Mark: The first one we got was Jello Biafra [San Francisco-based punk musician, spoken-word artist, political activist and founder of the band Dead Kennedys – ed.], which was through Jeff. And then he threw my ass to the wind and made me do it alone because we couldn’t afford the airfare for both of us. It was a trip. Jello’s publicist didn’t give me the address until the last minute and by that time, I was far away from the location. I rushed to get there and ended up forgetting my tripod. I got there 15 minutes late and, as lots of Jello’s fans know, I got a lot of his eccentricities for 45 minutes. He was very gracious but also very Jello Biafra. I was very traumatized. It was an awkward interview. I had to set up the camera on a ladder and I was nervous, because he was making random remarks; I wasn’t sure if he was pissed at me or trying to get me out of there.
From that point on, Jeff and I had a conversation about how we needed to start interviewing these celebrities who love the band’s music. We compiled a list, mostly of musicians from Michigan or Detroit, which also included Alice Cooper, Don Davis, Kid Rock, Iggy Pop, Wayne Kramer, Ben Blackwell and Mick Collins.
Mark: We had two Panasonic HPX-170s, which was our main interview camera. I used that with a Red Rocket attachment to add lenses, and we used all Nikon lenses. We recorded 720p at 24FPS onto P2 cards.
At the very beginning, I edited the movie. But from previous experience, I knew that if I were directing, shooting and editing that it would completely burn me out. I was always hoping we’d find money to finish the product and we found Scott Mosier. When he asked, do you want an editor, I said hell yes.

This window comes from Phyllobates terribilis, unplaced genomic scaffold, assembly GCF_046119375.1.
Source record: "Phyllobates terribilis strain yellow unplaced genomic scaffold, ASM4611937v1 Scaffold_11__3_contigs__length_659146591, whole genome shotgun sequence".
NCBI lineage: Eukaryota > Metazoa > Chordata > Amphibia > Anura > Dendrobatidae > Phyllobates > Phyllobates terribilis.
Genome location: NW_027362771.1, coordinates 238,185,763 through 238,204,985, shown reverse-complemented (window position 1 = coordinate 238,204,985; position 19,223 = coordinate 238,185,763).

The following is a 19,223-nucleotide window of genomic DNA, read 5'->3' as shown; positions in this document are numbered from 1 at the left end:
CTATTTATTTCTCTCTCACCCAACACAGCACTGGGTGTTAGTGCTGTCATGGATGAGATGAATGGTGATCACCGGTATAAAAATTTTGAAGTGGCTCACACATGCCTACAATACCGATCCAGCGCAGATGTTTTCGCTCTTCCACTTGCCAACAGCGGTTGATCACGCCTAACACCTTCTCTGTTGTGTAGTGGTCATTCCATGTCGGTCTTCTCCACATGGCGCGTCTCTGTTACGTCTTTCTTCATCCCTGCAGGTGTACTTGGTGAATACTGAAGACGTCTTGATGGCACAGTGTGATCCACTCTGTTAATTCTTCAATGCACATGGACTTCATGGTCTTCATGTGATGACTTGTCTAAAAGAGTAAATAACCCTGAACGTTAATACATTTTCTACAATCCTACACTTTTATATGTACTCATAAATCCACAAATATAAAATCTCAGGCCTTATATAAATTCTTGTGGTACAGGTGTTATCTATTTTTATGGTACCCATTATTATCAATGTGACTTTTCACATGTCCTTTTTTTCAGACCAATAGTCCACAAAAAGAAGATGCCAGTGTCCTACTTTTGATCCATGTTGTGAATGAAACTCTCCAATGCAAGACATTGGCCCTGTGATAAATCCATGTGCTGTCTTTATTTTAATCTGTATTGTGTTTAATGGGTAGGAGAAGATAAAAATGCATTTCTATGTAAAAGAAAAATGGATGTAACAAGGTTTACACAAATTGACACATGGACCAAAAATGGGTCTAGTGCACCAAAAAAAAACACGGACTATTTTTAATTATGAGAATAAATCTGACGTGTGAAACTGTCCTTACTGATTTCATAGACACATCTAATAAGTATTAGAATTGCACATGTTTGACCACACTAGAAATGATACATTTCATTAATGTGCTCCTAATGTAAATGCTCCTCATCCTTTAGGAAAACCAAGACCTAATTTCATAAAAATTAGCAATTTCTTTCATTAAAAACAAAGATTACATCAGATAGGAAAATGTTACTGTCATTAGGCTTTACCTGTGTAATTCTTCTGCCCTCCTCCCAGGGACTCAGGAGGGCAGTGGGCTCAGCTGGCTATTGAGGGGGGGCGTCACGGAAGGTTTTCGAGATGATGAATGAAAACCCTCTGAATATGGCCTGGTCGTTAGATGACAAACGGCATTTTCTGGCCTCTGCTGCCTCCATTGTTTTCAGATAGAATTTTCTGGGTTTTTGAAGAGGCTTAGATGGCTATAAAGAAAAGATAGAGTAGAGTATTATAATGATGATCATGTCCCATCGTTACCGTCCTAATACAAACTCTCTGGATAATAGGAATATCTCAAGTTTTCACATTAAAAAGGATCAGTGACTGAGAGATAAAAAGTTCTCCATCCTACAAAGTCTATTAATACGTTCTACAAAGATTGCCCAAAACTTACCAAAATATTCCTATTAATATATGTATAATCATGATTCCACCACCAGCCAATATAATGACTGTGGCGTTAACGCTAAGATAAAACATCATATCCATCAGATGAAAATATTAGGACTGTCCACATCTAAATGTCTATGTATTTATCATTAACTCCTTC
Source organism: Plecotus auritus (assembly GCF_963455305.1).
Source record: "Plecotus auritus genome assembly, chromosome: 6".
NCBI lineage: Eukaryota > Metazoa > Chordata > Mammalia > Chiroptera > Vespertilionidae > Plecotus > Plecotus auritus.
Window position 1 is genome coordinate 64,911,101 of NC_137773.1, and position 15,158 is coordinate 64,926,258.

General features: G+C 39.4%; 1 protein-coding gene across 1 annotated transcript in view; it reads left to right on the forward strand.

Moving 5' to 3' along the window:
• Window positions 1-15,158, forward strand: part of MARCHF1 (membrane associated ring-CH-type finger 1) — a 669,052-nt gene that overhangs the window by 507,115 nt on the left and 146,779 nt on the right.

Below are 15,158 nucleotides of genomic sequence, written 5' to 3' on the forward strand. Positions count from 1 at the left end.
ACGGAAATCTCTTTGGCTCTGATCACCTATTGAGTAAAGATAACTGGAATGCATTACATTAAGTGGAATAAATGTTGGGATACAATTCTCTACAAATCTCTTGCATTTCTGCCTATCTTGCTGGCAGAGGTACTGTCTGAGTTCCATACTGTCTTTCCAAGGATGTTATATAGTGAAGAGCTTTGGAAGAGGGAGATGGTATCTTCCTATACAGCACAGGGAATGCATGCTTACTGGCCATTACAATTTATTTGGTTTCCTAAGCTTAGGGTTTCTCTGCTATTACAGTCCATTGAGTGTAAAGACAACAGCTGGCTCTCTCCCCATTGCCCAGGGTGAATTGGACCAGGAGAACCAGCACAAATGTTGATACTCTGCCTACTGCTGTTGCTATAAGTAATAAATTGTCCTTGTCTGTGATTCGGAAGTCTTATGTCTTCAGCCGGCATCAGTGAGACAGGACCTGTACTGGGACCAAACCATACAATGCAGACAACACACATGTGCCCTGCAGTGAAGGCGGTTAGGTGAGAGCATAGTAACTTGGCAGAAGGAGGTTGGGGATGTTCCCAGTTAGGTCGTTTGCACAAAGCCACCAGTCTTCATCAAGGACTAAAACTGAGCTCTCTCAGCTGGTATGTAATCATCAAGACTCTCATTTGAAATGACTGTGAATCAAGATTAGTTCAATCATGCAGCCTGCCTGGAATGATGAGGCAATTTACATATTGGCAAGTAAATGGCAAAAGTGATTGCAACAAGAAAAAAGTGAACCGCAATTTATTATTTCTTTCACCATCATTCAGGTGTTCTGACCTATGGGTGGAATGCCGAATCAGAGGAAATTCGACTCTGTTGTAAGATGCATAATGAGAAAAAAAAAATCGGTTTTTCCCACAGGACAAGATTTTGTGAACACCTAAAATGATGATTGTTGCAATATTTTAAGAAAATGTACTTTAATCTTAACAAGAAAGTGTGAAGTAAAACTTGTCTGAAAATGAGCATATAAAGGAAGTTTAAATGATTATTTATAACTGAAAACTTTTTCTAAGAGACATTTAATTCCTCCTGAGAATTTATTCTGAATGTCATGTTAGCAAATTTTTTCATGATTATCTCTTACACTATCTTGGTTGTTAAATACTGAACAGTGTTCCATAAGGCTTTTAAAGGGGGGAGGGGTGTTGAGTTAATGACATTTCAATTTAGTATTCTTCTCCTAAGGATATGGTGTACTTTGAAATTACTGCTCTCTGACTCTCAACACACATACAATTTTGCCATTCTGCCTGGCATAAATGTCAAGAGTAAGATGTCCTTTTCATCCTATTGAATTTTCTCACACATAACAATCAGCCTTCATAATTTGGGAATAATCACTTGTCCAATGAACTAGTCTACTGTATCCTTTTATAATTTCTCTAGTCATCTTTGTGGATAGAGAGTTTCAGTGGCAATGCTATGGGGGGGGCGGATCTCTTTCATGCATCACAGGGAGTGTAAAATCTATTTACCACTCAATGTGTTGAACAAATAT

We still had a lot more to shoot when Scott came in, and even after he came in, we had a month or two when we didn’t have any more money. Scott was mainly giving advice. Then Scott’s producers Kevin Mann and Matthew Perniciaro of Haven Entertainment came in and their job was to help us find money. It was hard to find money in Hollywood, which had been hit badly, and nobody wanted to put money into a documentary about three black punk rockers. We were getting worried. Then Matt called us and said he was visiting the set of Entourage and Jerry Ferrara, the actor who played Turtle, immediately wrote a check for $50,000. If it wasn’t for Jerry Ferrara, we wouldn’t have been able to finish the film.
Our editor was a friend of Scott’s, Rich Fox, who he met because he edited some things for Kevin Smith. Scott told me Rich broke into the industry with his own documentary Tribute and knew a lot about documentaries. What sealed the deal for me was that he had just come off the documentary God Bless Ozzy Osbourne. I thought, if that guy can cut a movie out of random clips and different formats/codecs, that’ll work for us. In our movie, the A cameras were all Panasonic, but all the B roll and concert footage of the 1970s came from many different cameras. We had about 12 different codecs.
One of the interesting things was that we never met our editor or producers until the worldwide premiere at the Los Angeles Film Festival. Everything was done over the phone or through email conversations. Almost every single night, Jeff and I and our two producers and our editor would get on the phone and talk about what we wanted to do with the latest edit. He’d send us little low-res videos, we’d look at them and break down the timecode sections we wanted changed. Rich gave us the rough cut in a little over a month.
Jeff: The biggest takeaway for me from having made A Band Called Death was to get these guys out there, to get their music to the whole world, to push them to the next level with this film. It was basically a big advertisement for them as a band, to turn people on to Death, not just a great musical group, but a great family, expressing love and spirituality.
Mark: I agree.
Released by Drafthouse Films, A Band Called Death is available for purchase or download here.